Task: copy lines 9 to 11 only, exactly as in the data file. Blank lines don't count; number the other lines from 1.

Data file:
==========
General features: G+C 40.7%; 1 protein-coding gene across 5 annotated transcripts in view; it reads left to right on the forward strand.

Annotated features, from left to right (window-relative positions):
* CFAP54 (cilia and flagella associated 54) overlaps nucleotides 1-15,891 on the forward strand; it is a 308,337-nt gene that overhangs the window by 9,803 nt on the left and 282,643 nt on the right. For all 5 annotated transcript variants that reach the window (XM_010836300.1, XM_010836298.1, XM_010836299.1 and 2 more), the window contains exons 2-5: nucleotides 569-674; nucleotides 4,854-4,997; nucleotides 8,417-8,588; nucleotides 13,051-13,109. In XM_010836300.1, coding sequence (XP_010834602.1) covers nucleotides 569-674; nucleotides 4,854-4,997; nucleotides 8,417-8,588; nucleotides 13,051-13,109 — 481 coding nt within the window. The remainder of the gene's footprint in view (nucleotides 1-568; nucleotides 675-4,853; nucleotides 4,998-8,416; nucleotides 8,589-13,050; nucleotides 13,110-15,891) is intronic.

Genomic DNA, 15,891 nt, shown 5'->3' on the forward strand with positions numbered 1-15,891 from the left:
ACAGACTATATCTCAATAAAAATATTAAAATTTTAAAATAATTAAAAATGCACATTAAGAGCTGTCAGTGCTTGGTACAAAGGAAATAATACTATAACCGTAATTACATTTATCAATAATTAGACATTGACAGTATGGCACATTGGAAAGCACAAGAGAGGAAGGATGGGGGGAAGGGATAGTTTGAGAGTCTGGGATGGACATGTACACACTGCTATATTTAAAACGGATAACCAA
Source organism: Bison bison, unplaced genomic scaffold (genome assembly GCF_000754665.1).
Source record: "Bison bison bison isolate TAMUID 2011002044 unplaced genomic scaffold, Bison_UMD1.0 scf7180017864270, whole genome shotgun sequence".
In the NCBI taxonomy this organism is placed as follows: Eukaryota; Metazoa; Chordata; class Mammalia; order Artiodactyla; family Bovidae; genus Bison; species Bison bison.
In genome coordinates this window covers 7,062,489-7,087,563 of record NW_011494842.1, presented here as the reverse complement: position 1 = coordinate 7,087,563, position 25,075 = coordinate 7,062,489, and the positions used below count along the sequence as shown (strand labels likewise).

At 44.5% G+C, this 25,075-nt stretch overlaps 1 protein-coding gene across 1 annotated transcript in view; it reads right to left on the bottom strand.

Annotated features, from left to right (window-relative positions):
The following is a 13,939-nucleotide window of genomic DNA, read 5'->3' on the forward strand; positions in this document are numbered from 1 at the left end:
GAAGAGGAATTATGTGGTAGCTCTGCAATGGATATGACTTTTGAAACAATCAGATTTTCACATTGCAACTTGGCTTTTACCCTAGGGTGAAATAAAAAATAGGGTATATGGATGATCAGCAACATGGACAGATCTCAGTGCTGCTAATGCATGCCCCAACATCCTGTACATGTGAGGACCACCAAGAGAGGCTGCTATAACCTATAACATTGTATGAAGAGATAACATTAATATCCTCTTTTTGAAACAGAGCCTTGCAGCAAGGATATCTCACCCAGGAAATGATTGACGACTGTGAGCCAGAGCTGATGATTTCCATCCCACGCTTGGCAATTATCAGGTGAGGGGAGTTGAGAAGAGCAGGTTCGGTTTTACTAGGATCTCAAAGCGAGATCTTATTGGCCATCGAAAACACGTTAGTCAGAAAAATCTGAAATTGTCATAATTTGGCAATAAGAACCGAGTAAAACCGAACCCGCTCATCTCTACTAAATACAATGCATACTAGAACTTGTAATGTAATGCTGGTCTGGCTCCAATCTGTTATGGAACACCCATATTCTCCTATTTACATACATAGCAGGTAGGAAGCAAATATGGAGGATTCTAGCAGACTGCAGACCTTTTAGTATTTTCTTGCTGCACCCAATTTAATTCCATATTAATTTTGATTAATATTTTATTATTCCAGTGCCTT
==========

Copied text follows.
In genome coordinates this window covers 7,062,489-7,087,563 of record NW_011494842.1, presented here as the reverse complement: position 1 = coordinate 7,087,563, position 25,075 = coordinate 7,062,489, and the positions used below count along the sequence as shown (strand labels likewise).

At 44.5% G+C, this 25,075-nt stretch overlaps 1 protein-coding gene across 1 annotated transcript in view; it reads right to left on the bottom strand.

Annotated features, from left to right (window-relative positions):